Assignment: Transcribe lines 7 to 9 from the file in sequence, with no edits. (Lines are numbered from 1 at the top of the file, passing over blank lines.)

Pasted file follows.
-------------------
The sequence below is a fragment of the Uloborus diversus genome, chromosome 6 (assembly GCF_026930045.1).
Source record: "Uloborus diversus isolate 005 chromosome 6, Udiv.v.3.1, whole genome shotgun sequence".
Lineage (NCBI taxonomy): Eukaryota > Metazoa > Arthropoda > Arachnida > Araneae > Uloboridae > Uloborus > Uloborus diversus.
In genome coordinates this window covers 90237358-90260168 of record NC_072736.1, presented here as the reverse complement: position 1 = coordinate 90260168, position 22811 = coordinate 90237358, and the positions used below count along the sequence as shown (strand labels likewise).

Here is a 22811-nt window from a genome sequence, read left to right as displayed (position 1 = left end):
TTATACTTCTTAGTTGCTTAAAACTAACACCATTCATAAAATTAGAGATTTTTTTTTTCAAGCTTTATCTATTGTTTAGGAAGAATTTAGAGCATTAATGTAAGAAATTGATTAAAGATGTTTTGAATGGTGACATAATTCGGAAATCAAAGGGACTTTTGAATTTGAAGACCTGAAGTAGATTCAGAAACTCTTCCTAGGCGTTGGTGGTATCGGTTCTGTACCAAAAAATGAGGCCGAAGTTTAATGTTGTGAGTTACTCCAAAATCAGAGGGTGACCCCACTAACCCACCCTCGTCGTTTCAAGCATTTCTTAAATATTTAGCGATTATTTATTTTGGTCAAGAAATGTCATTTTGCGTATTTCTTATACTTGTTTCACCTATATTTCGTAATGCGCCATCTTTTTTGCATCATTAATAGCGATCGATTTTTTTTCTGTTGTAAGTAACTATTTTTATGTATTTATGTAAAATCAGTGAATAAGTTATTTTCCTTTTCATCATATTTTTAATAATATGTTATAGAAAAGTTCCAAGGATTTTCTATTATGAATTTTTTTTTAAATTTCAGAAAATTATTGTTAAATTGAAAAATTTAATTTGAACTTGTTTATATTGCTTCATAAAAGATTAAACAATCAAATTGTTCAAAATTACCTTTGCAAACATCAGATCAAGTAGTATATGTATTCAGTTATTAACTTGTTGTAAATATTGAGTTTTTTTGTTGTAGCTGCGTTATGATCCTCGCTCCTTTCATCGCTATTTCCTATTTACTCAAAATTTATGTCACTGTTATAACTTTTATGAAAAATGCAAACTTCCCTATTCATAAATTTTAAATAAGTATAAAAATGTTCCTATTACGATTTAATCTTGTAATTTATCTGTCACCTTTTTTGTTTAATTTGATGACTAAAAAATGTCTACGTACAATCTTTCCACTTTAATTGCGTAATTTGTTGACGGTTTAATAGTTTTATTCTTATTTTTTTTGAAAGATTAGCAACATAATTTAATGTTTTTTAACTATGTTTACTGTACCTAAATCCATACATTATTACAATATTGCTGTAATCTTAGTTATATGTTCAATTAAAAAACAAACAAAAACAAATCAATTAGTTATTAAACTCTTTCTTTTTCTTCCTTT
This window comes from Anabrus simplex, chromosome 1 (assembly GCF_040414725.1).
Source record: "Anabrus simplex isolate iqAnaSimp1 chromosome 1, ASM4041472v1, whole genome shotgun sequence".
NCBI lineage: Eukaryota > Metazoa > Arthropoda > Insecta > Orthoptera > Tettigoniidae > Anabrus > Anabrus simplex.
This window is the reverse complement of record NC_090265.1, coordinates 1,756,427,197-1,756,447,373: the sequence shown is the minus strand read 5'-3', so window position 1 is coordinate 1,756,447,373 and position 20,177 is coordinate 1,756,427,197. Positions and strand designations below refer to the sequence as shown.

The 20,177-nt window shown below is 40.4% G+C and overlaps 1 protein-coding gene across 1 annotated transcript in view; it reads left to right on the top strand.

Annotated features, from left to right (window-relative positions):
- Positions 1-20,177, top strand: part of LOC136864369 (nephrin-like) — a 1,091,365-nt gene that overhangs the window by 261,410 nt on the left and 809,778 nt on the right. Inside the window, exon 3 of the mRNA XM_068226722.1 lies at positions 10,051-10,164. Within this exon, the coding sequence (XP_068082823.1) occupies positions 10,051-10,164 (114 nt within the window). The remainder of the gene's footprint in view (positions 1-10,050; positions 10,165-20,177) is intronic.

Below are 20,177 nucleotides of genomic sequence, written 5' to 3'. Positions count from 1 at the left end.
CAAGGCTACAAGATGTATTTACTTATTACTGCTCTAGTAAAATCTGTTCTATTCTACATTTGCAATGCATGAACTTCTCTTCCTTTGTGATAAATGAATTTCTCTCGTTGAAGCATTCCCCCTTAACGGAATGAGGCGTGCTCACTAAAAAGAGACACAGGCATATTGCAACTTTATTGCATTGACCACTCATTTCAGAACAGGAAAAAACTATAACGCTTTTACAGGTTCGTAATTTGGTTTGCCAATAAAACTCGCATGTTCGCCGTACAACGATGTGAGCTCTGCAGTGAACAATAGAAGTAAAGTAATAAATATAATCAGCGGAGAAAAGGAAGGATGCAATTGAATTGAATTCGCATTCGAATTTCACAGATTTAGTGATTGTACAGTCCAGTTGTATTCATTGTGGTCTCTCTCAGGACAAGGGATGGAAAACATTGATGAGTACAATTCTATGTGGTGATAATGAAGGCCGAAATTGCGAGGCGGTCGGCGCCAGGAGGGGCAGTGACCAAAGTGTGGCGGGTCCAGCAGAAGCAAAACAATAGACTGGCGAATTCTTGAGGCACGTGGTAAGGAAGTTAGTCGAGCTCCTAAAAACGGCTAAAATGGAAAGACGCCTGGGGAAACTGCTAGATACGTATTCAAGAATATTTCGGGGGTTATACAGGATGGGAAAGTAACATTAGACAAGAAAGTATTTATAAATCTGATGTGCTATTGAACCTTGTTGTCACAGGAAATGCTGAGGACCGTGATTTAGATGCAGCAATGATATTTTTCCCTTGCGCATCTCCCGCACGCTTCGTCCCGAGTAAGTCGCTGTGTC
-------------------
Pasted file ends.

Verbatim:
This window comes from Anabrus simplex, chromosome 1 (assembly GCF_040414725.1).
Source record: "Anabrus simplex isolate iqAnaSimp1 chromosome 1, ASM4041472v1, whole genome shotgun sequence".
NCBI lineage: Eukaryota > Metazoa > Arthropoda > Insecta > Orthoptera > Tettigoniidae > Anabrus > Anabrus simplex.